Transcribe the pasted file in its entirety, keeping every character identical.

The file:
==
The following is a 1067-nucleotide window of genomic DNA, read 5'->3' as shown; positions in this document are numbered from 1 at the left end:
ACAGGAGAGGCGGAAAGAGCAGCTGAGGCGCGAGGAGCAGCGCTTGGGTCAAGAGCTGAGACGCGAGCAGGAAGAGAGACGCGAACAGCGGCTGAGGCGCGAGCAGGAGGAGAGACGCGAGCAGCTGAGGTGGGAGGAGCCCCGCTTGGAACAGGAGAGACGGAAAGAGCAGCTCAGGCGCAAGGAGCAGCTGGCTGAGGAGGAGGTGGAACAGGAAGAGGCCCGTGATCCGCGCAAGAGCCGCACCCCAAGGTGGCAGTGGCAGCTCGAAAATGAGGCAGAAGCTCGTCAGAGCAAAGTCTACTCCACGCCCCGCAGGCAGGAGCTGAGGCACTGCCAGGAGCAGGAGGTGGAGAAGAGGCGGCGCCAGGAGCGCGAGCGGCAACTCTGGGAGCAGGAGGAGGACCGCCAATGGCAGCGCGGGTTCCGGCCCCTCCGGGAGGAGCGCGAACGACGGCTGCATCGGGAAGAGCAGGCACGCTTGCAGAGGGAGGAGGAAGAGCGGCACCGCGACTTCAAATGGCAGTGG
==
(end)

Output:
The following is a 1067-nucleotide window of genomic DNA, read 5'->3' as shown; positions in this document are numbered from 1 at the left end:
ACAGGAGAGGCGGAAAGAGCAGCTGAGGCGCGAGGAGCAGCGCTTGGGTCAAGAGCTGAGACGCGAGCAGGAAGAGAGACGCGAACAGCGGCTGAGGCGCGAGCAGGAGGAGAGACGCGAGCAGCTGAGGTGGGAGGAGCCCCGCTTGGAACAGGAGAGACGGAAAGAGCAGCTCAGGCGCAAGGAGCAGCTGGCTGAGGAGGAGGTGGAACAGGAAGAGGCCCGTGATCCGCGCAAGAGCCGCACCCCAAGGTGGCAGTGGCAGCTCGAAAATGAGGCAGAAGCTCGTCAGAGCAAAGTCTACTCCACGCCCCGCAGGCAGGAGCTGAGGCACTGCCAGGAGCAGGAGGTGGAGAAGAGGCGGCGCCAGGAGCGCGAGCGGCAACTCTGGGAGCAGGAGGAGGACCGCCAATGGCAGCGCGGGTTCCGGCCCCTCCGGGAGGAGCGCGAACGACGGCTGCATCGGGAAGAGCAGGCACGCTTGCAGAGGGAGGAGGAAGAGCGGCACCGCGACTTCAAATGGCAGTGG